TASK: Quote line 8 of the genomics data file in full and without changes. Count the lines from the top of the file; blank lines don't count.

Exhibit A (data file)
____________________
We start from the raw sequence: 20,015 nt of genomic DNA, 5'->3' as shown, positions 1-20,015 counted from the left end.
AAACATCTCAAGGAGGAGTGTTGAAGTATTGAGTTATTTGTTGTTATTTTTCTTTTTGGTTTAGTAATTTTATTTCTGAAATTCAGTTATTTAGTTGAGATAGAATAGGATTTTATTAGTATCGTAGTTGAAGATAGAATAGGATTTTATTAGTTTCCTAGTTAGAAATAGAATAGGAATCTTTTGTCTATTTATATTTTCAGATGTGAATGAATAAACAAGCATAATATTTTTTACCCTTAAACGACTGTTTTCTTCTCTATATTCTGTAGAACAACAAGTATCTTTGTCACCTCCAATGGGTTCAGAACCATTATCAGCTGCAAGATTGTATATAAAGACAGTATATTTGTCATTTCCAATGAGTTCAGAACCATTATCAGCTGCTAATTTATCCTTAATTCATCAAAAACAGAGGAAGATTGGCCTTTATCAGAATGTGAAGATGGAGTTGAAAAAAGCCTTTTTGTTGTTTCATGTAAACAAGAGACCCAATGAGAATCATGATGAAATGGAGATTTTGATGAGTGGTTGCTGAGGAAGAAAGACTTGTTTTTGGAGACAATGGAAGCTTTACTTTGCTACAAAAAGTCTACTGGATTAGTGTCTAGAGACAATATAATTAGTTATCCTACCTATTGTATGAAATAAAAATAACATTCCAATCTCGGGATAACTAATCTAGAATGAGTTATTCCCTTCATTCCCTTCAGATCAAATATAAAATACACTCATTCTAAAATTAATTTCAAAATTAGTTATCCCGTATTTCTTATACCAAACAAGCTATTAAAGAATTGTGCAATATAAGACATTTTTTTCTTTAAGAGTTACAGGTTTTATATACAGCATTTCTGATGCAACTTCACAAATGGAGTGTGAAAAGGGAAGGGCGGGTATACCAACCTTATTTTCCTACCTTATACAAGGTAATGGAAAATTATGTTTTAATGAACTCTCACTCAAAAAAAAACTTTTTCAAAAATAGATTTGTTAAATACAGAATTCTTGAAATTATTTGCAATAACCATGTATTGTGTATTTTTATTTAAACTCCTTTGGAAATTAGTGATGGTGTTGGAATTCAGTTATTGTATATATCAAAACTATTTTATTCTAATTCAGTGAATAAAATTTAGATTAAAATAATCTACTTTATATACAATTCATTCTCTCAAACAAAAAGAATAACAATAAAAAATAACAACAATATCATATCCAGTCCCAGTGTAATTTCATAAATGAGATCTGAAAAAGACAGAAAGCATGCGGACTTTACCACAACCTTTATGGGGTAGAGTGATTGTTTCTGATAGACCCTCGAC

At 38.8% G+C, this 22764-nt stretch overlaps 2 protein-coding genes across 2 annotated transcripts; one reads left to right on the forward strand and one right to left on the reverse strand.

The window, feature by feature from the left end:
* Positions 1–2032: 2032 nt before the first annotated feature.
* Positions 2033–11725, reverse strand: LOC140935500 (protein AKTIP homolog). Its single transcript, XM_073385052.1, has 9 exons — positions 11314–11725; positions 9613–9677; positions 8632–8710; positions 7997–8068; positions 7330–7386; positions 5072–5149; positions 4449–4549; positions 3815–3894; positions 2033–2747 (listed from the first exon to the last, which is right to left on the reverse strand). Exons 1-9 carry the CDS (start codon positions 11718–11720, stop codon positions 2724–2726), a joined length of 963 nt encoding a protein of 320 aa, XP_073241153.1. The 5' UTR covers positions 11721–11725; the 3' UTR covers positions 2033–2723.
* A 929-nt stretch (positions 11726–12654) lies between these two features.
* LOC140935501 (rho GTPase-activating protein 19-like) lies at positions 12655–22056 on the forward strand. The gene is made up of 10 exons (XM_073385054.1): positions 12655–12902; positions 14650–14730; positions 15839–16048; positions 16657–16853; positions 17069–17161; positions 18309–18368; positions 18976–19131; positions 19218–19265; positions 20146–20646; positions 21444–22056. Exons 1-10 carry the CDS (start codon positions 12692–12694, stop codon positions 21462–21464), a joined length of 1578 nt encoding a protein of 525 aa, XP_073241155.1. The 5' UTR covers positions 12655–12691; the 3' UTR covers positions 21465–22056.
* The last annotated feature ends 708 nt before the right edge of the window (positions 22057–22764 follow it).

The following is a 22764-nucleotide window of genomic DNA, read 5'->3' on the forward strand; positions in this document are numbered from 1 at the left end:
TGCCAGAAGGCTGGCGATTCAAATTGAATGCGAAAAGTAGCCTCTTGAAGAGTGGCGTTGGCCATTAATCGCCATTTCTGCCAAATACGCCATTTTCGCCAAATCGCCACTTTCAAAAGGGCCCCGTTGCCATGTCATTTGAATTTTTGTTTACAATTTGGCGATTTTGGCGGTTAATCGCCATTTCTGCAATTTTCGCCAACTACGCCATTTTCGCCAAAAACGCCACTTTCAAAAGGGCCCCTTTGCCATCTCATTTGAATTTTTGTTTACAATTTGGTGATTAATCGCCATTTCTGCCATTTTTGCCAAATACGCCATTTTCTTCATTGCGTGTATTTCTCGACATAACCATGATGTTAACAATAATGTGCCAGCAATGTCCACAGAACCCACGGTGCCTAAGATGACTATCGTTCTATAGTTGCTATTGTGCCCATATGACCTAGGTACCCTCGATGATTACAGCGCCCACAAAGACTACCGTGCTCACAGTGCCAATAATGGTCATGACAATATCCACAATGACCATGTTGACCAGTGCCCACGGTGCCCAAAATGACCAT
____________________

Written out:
* LOC140935501 (rho GTPase-activating protein 19-like) lies at positions 12655–22056 on the forward strand. The gene is made up of 10 exons (XM_073385054.1): positions 12655–12902; positions 14650–14730; positions 15839–16048; positions 16657–16853; positions 17069–17161; positions 18309–18368; positions 18976–19131; positions 19218–19265; positions 20146–20646; positions 21444–22056. Exons 1-10 carry the CDS (start codon positions 12692–12694, stop codon positions 21462–21464), a joined length of 1578 nt encoding a protein of 525 aa, XP_073241155.1. The 5' UTR covers positions 12655–12691; the 3' UTR covers positions 21465–22056.